Los Angeles Dodgers Honor Hall Of Famer Duke Snider
LOS ANGELES — Seeing the number four cut into Dodger Stadium’s center-field grass brought Bev Snider back to a different era.
It was an era when Duke Snider, her husband of 63 years who passed away in February, roamed the outfield in Brooklyn and Los Angeles from 1947-62 as the last Dodgers player to don that number before it was retired.
The Dodgers paid tribute to Snider, the club’s all-time leader in home runs, with a special pregame ceremony Tuesday night in which more than 40 of his family members were in attendance, including all four of his children and his wife.
“This is something so special only Duke could bring it,” Bev Snider said. “I love it.”
When asked of her memories of Dodger Stadium, Bev’s eyes welled with a few tears. She pointed to center field and muttered one word: “Duke.”
The Dodgers honored Snider with pregame tribute video, a Snider bobblehead for fans in attendance and by putting his plaque from the Hall of Fame on display before and during the game.
To Pam Chodola, Snider’s daughter, the best part of the ceremony was the Snider reunion. Ten minutes before the game began, the entire family gathered behind home plate for a photo centered around Snider’s plaque.
“It means everything for this family to get together,” said Chodola, who recalled knitting in the stands during batting practice because, as a girl, she wasn’t allowed on the field in the late 1950s. “We used to do this every year. We’d go to Disneyland together as a family. Now we’re saying this is like Disneyland again.”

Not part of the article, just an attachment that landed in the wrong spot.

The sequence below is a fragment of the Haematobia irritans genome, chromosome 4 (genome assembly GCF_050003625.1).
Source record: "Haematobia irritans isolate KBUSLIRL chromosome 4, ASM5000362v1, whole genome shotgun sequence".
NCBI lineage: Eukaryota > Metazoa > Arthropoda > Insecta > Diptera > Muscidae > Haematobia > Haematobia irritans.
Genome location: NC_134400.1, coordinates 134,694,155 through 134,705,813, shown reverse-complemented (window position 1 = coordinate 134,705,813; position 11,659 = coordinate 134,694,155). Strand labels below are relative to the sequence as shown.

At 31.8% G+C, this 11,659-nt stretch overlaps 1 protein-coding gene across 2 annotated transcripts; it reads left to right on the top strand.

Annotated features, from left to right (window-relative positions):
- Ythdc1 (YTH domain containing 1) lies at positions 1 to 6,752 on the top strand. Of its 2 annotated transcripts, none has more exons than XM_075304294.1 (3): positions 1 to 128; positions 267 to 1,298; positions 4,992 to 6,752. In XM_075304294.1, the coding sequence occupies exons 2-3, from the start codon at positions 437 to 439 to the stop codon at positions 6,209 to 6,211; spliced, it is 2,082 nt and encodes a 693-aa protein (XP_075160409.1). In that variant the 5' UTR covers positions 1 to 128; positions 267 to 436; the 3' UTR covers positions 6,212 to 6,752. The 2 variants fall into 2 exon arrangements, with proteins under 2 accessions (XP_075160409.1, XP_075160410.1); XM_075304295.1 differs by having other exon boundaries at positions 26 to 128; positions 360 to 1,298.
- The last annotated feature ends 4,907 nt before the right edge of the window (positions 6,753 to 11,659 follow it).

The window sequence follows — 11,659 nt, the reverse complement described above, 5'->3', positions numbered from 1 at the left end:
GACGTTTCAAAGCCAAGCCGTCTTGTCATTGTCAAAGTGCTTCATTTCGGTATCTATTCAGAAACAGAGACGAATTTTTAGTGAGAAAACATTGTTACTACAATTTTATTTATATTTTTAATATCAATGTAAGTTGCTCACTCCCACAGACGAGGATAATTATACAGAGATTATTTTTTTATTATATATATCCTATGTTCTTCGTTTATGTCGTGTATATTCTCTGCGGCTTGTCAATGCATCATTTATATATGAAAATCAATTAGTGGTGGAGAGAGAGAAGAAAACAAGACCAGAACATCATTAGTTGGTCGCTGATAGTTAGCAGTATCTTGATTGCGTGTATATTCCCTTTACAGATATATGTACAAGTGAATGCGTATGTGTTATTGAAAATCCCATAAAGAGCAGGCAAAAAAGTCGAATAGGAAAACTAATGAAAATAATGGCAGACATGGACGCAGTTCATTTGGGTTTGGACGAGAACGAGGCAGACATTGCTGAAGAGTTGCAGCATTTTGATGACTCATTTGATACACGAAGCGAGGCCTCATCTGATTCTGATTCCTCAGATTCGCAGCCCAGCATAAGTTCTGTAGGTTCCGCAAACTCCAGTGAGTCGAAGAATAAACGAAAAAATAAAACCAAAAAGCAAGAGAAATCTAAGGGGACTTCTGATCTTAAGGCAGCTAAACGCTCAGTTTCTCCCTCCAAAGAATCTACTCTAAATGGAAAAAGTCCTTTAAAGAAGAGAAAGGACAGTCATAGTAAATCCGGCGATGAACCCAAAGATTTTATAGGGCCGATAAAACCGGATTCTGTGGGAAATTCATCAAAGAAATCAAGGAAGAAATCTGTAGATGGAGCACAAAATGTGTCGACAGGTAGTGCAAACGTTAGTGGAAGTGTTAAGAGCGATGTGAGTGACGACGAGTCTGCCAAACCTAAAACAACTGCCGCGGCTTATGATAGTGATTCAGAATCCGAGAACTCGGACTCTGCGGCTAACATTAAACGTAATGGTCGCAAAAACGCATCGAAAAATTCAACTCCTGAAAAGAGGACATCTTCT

An eight-time All-Star, Snider finished with 407 home runs and 2,116 hits in his 18 seasons, 16 with the Dodgers. He played in six World Series, winning two.
Snider was never named Most Valuable Player, but from 1952-56, he finished in the top 10 in voting every season — including finishing second in 1955 to teammate Roy Campanella by one of the narrowest margins. In that season, he hit .309 with 42 homers on the Dodgers’ first World Series championship team.
Snider was inducted into the Hall of Fame in 1980, and his plaque remained stationed there until Tuesday, when Hall of Fame senior director Brad Horn escorted the plaque to Dodger Stadium.
“Duke meant so much to the franchise that having his plaque here with so many fans seeing it on display helps keep his memory alive,” said Horn, adding that Snider’s plaque will return Wednesday to the same place it’s hung for the last 31 years.
Horn said removing plaques from Cooperstown is an incredibly rare occurrence, happening only about a dozen times in the last decade. He was with Harmon Killebrew’s plaque when the Twins honored him after he passed away in May.
But when the Dodgers called to ask to borrow Snider’s plaque for a day, there was no hesitation on the part of Cooperstown.
To legendary Dodgers announcer Vin Scully, who has a plaque of his own in Cooperstown, Snider’s accomplishments on the field were only topped by his personality off it.
Scully called Snider “an absolute sweetheart of a guy.” He noted that while Snider may have been overshadowed by the abundance of center-field greatness in New York at the time, he certainly merited his place in the discussion of the game’s best.
“He competed in New York with Willie Mays, Mickey Mantle and the memory of Joe DiMaggio,” Scully said. “So it was awfully tough for him to get that recognition. … To put it in proper perspective, he certainly belongs in the Hall of Fame and he certainly belongs in that song, ‘Willie, Mickey and the Duke.'”